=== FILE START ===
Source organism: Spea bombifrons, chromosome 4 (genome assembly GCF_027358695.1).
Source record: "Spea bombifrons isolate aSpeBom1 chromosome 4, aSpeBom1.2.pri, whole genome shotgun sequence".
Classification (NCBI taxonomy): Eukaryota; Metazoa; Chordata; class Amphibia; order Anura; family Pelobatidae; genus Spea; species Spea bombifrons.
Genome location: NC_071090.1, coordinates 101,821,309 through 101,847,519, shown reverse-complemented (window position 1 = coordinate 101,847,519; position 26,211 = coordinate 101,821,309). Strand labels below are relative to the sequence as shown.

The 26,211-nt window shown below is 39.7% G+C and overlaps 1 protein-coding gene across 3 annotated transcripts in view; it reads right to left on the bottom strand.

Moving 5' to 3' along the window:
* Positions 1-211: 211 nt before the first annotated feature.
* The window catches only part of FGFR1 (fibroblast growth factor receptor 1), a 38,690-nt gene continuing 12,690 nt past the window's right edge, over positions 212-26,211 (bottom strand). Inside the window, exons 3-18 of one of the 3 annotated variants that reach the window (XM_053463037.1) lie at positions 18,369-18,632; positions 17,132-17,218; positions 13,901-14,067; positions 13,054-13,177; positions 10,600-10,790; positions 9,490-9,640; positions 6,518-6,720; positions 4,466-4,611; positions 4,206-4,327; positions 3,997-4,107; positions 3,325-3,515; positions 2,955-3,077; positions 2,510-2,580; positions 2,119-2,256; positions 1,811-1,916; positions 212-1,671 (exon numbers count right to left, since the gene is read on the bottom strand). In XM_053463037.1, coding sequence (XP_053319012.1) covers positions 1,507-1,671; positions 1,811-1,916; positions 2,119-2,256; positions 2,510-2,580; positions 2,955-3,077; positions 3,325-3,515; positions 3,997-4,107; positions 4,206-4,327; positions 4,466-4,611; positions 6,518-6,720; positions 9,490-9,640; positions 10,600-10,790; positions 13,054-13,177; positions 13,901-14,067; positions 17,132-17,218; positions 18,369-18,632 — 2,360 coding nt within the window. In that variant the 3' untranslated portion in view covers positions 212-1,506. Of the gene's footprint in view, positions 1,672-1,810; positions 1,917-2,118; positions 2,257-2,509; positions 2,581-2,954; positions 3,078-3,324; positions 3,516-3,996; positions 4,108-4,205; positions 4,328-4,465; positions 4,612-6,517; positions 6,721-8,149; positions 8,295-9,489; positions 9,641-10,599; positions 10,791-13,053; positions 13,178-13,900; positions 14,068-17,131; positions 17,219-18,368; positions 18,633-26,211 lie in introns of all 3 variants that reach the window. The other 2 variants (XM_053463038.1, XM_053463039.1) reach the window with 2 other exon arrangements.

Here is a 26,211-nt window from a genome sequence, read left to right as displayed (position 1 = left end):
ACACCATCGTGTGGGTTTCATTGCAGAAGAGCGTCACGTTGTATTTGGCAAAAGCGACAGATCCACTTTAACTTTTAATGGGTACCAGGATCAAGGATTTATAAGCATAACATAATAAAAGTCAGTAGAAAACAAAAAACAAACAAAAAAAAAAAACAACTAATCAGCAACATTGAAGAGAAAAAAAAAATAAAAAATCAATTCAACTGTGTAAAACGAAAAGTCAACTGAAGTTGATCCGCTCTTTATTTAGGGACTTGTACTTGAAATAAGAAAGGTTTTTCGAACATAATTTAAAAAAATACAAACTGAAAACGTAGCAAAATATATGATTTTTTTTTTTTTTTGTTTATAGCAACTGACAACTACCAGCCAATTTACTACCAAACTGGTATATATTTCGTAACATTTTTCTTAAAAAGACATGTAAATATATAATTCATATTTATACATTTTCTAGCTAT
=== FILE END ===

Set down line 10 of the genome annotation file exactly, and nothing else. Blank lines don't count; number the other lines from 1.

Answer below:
ACACCATCGTGTGGGTTTCATTGCAGAAGAGCGTCACGTTGTATTTGGCAAAAGCGACAGATCCACTTTAACTTTTAATGGGTACCAGGATCAAGGATTTATAAGCATAACATAATAAAAGTCAGTAGAAAACAAAAAACAAACAAAAAAAAAAAACAACTAATCAGCAACATTGAAGAGAAAAAAAAAATAAAAAATCAATTCAACTGTGTAAAACGAAAAGTCAACTGAAGTTGATCCGCTCTTTATTTAGGGACTTGTACTTGAAATAAGAAAGGTTTTTCGAACATAATTTAAAAAAATACAAACTGAAAACGTAGCAAAATATATGATTTTTTTTTTTTTTTGTTTATAGCAACTGACAACTACCAGCCAATTTACTACCAAACTGGTATATATTTCGTAACATTTTTCTTAAAAAGACATGTAAATATATAATTCATATTTATACATTTTCTAGCTAT